Kevin Rudd has reopened the topic of the republic and the (ab)usual suspects have come out whining for their so-called "monarchy". Another twisted word which, along with the phrase "Westminster system", has been thwarting original thought about constitutional reform in Australia for many a weary year. The British royal sovereigns haven't been "monarchs" in the true sense of the word* at least since King John whacked his seal on the first Magna Carta. Any doubt about that was removed, along with King Charles' head, in 1649. And the "Westminster system"? Beats me. It seems to be as many things as there are definers of it. How our federal system, with a "basic law" type of constitution and a serious dose of Americana could be a Westminster system, poses a question I'll leave to those with a few decades to stew over it.
The people who sprout these bogusisms have a purpose, of course, and that's a lot easier to figure out. They are the enemies of change. They just don't want change ; any change. Their motives vary, I believe. Some are probably simply possessed of fixative personalities with an intransigent streak to back it up. Others like the current arrangements where the imprecision of the statute/convention overlap allows power to default (in a de facto and unrestrained manner) to the Ministers of the Crown. Those "monarchists" who are MPs usually fall into this category.
The interesting thing about the debate on constitutional reform is that it keeps locking into this pattern of "the monarch versus the republic". Why doesn't anyone see a distinction between wanting complete sovereign independence for our country and the debate over the type of head of state? I can see it clearly enough: We can have a resident Australian royal sovereign and be independent of Britain. In fact, just to show what a good sport I am, Her Illustrious Majesty Elizabeth, Queen of Australia, may kick on if she pleases. She won't even have to apply for her own job again! That's fairer than the Liberal/National coalition government and their sycophants were to many of our compatriots who became redundant for "operational reasons".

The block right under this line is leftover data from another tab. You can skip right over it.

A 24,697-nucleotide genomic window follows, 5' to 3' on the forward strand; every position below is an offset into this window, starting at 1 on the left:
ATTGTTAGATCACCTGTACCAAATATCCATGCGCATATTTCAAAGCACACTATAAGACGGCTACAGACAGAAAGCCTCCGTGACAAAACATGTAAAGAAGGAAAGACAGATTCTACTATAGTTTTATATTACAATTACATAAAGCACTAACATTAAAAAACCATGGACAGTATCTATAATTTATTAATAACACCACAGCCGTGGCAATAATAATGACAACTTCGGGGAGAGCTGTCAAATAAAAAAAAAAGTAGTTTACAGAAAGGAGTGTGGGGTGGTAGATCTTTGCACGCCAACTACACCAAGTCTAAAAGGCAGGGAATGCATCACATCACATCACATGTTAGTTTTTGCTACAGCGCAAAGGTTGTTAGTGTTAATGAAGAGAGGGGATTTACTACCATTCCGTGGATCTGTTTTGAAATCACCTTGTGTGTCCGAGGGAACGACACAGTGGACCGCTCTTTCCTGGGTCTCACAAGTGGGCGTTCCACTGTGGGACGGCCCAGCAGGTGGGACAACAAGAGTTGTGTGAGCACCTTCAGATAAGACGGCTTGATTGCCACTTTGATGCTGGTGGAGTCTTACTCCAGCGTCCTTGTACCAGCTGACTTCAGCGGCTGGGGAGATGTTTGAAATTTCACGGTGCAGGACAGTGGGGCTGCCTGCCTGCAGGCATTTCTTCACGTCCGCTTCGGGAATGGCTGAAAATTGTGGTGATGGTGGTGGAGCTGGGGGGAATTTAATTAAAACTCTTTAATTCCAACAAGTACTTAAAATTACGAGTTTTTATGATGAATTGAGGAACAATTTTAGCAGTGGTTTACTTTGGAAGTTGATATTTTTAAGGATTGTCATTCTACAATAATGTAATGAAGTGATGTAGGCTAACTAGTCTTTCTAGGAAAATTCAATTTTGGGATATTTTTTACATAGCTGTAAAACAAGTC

If Her Majesty doesn't care to relinquish the sovereignty of the United Kingdom in exchange for exclusive dominion over the Commonwealth of Australia (mystifying as such a response would be), one of her potential heirs may be willing. There is no need to bring all of the pomp and paraphernalia of the royal concept of Britain to this land; the style of the Governor-General would be quite appropriate. This will call the bluff of the purported royalists - do they genuinely support royal government or is that merely a blind for something else?
We can also tinker with the appointment process; plenty of royalties are elective, not hereditary. Thus we can elect the head of state and have a royal leader in the one go. Once this issue is resolved the dam will burst on all the other constitutional reform that is in abeyance. Perhaps that's why some people prefer to keep us talking in futile circles on this subject.
John Howard was a good example of this, making all of the solemn noises about loving the Queen, telling John Hewson that Australia would become a republic "over his dead body". The truth was put into public view during the Hollingworth episode. For the uninitiated, Howard recommended to the Queen that an Archbishop of the Anglican Church in Australia, Peter Hollingworth, should be apppointed to the Governor-Generalship. After the appointment, nasty stories began to surface about the new GG. He was alleged to have, during his tenure as a bishop, blind-eyed a situation involving a priest who had taken sexual advantage of a 14 year-old girl who had been under the priest's tutelage. Hollingworth had also knowingly acted as mentor and patron to a priest who had engaged in paedophilia and wanted to continue in the ministry. He attempted to put the fire out by appearing on Australian Story and managed to throw kerosene on himself.
How did the great, self-proclaimed "monarchist", John Howard, respond? By leaving the carcass to swing in the breeze. "It's a matter for him", said Howard. He wasn't going to condemn his own judgement in recommending the man, so he let the fellow continue in office for months until ignominy, in its various forms, drove him to resign. Howard wouldn't tell the Queen to sack the bastard! Why not? Because saving his own political face was more important than the disrespect shown to the Queen by having a patron and protector of paedophiles inflicted upon her as her pricipal viceroy in Australia. When Howard visited the Queen in Britain during the course of Hollingworth's slow death on the vine, he came out of the Palace looking rather discomfited. The Queen had made her views known, one supposes. Now the great monarchist was never so fond of the Queen after that and he was noticeably less effusive when playing host to her in return.
People like Howard don't really give a damn about the Queen. What they do like is the nice, messy constitution that allows power to default into their hands. Power that would be constrained and checked if a new constitution was written. No more sending forces overseas on the strength of a phone call from the White House - the Parliament would be given power over the decision to make war. The same goes for the appointment of federal judges and various other discretions that are usurped by Cabinet Ministers. So, let's petition for an Australian royal government - and see how the "monarchists" cop that!
*All power exercised by one person at their own discretion.